While I mentioned that I had some idea about how this “Mashing with Merge” project was going to play out, I still don’t have it completely figured out, so from here on out you’re just gonna have wing it with me, especially since I’m not all that great at writing why I find music or beer interesting. I just like them….but that stance doesn’t really fit well for a blog.
As I mentioned previously, Post-War is a subtle album opening with “Poison Cup” – a repetitive guitar strum that doubles as both percussion and tunes and some background orchestral strings. The drums come in while M. Ward’s unique vocals plead. Moving into the upbeat “To Go Home“, the album moves back and forth through simple guitar tunes to upbeat numbers with significant percussion and additional arrangements. Despite this back and forth between songs, the album flows very well. My previous take was there wasn’t exactly a standout song, there are several that stick with you after the album has finished. “Requiem” starts with what might be some Southern Rock influences with an electric guitar, but that settles into a simple acoustic guitar….that doesn’t last long, either, as the percussion comes in, and the song grows and swells into a culmination and finishes with the reappearance of that electric guitar. On the other end, the simple and mellow “Eyes on the Prize” showcases M. Ward’s unique vocals with there rough-around-the-edges feeling, while “Rollercoaster” follows in a similar vein.
Overall, this album is a unique display of multiple styles (e.g. the surf rock-esque “Neptune’s Net“), yet this display is not disparate in any way. Post-War is a well-balanced album featuring a number of items that standout (e.g. the vocals, percussion, etc.), but none that overpower each other. I’d highly recommend this album and I’m definitely going to explore more work from M. Ward, particularly Transistor Radio.
I mentioned that I was thinking about a nice subtle American Amber Ale (AAA) that has a nice hop punch at the end. In AAAs, similar to Post-War, there is a decent balance between the hops, grain and yeast, but that’s not to say there is nothing standing out amongst the ingredients. It’s all in how the ingredients are put together and utilized in the brewing. I’m going to use the clean bittering properties of Simcoe hops, but I’m using the addition of Columbus hops as first wort hops to give the bittering of this beer a unique profile. Also, my late addition of Warrior hops will give a nice hop punch to the beer similar to the percussion on Post-War. As for the grain, I’m going with my typical AAA combination of American Pale ale malt and German malt – in this case, Vienna malt. This combination gives a nice malty profile without being cloyingly sweet in the final product. My specialty grain profile is divergent from AAA I’ve made in the past. Typically, I go with a caramel/crystal malt around 60–80L, but for this I’m going a little lower on the Lovibond scale with caramel/crystal 40L to profile the subtleness of Post-War. Additionally, the yeast, White Labs Pacific Ale, tends to leave more sugars in the final product, so the higher caramel/crystal malts may be a little too much for this beer making it too sweet. The yeast is also chosen as a shout out to M. Ward’s Portland home as the Pacific Ale yeast is “a popular yeast from the Pacific Northwest.” And the final touch to this beer is the use of American roasted barley. M. Ward has a unique vocal sound that comes off with a little sharp edge, so I’m hoping the roasted barley will add a little bit of that sharpness to this beer.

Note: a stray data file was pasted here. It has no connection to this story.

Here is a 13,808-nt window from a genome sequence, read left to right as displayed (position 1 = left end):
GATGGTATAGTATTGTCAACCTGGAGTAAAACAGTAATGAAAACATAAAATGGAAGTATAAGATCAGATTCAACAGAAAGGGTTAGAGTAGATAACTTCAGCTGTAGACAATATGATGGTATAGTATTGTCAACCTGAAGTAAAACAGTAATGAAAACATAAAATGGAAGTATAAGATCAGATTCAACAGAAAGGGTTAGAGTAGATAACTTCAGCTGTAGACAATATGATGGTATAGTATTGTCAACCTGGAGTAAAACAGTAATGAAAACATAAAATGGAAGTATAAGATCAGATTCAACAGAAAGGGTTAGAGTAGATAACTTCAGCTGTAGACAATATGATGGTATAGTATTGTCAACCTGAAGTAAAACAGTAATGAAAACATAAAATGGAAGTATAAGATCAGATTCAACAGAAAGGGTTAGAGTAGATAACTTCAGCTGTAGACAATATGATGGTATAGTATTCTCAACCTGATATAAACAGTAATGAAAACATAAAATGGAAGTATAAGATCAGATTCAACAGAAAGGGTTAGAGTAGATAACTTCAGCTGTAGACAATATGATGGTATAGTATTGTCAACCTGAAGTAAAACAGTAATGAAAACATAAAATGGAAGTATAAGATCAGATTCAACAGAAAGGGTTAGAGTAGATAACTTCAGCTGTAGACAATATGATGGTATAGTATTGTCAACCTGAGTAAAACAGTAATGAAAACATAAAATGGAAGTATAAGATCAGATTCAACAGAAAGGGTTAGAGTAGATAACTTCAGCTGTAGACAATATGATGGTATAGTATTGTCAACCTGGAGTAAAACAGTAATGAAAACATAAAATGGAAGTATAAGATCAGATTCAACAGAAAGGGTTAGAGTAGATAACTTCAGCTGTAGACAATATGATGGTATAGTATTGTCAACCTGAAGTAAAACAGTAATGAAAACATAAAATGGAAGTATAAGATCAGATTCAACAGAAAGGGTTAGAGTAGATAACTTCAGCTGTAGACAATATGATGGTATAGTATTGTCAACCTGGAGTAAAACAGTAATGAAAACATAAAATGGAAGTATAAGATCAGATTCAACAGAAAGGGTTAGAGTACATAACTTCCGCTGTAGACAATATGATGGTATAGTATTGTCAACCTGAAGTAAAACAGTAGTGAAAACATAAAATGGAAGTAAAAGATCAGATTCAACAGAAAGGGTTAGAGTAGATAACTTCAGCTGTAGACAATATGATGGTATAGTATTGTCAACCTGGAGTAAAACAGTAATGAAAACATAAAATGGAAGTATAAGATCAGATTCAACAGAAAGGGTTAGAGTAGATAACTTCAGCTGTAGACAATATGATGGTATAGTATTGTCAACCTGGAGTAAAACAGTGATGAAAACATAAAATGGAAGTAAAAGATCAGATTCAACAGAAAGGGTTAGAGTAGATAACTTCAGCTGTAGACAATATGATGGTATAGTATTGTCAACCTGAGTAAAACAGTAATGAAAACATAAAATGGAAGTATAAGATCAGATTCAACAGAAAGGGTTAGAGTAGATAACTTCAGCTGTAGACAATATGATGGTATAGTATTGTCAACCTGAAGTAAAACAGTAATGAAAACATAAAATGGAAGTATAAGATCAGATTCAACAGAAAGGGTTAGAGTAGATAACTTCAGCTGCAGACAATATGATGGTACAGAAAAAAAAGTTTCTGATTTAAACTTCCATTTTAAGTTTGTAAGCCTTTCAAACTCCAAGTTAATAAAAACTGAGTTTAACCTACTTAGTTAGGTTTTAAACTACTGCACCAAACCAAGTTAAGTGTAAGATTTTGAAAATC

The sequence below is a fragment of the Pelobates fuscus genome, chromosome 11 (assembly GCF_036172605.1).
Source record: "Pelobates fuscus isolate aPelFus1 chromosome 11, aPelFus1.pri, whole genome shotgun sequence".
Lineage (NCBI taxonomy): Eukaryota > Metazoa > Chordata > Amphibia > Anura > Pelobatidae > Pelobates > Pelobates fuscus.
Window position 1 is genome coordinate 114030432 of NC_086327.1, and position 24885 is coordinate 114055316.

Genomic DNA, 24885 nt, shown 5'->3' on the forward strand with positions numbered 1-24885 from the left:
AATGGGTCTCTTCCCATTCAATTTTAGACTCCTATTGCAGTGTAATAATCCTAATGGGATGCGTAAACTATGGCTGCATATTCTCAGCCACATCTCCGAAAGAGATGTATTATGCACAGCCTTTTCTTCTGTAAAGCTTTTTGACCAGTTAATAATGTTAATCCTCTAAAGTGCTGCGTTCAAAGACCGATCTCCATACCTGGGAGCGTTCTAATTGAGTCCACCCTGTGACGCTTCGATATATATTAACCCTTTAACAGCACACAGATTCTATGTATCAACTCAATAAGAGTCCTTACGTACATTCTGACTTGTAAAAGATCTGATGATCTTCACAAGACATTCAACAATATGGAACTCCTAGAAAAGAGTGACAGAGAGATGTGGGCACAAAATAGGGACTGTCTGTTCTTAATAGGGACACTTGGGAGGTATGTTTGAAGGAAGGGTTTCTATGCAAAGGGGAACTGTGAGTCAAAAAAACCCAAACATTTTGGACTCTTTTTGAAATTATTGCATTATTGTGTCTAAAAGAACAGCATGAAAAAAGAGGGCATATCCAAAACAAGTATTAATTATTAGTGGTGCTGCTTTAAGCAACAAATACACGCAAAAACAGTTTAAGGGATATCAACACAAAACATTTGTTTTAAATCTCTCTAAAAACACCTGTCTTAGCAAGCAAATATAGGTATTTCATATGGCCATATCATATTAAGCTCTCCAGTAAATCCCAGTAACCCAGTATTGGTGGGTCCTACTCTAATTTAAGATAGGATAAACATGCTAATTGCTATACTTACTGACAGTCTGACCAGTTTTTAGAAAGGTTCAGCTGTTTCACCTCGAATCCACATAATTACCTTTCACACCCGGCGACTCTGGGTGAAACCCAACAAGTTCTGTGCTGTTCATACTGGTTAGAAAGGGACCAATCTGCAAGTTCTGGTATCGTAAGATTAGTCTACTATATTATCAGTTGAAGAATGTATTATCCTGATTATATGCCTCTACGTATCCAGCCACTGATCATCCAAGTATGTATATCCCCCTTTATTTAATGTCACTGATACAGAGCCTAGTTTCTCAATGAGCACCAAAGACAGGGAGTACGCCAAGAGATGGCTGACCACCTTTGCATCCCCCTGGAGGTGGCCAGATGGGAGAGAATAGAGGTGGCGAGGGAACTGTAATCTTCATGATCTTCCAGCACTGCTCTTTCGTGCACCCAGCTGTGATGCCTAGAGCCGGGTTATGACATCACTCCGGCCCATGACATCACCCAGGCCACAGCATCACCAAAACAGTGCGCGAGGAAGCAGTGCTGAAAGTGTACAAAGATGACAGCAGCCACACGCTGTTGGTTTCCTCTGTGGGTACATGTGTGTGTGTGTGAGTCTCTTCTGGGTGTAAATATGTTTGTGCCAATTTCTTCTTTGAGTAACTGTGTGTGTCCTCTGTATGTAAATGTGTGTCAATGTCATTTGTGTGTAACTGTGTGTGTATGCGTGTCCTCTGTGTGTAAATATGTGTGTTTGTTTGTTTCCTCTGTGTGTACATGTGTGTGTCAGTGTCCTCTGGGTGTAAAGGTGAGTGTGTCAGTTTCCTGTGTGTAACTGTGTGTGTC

While I’m categorizing this beer as an AAA, I’m not one to follow style guidelines, though I do use them as guidelines, not steadfast rules. On the other hand, though, I have some personal rules that I use in putting together my recipes and they’ll come out over several posts. For AAA, my rule is there needs to be significant caramel/crystal malt and German Vienna or Munich malt. I like the complexity that the German malt gives to the beer and AAA should have a decent caramel taste in the finished product. Those are the rules I’m following for this beer, but it’s obvious I’m not using the style guidelines as concrete rules with my addition of American roasted barley. Also, I’m not using a typical AAA hop profile for this beer with the Simcoe bittering hops and Warrior finishing hops. While I’m close to American Pale Ale style with those hops, in my book, it’s still an American Amber Ale. Similar to Post-War, this beer will float between styles based on the ingredients (roasted barley from an Irish Ale or Stout, Warrior hops from a Pale Ale, Vienna malt from a German lager).
*When I have it figured out, my recipes will be posted under the recipe tab. Hopefully, I’ll be able to find a way to put a link to a PDF file for the recipe.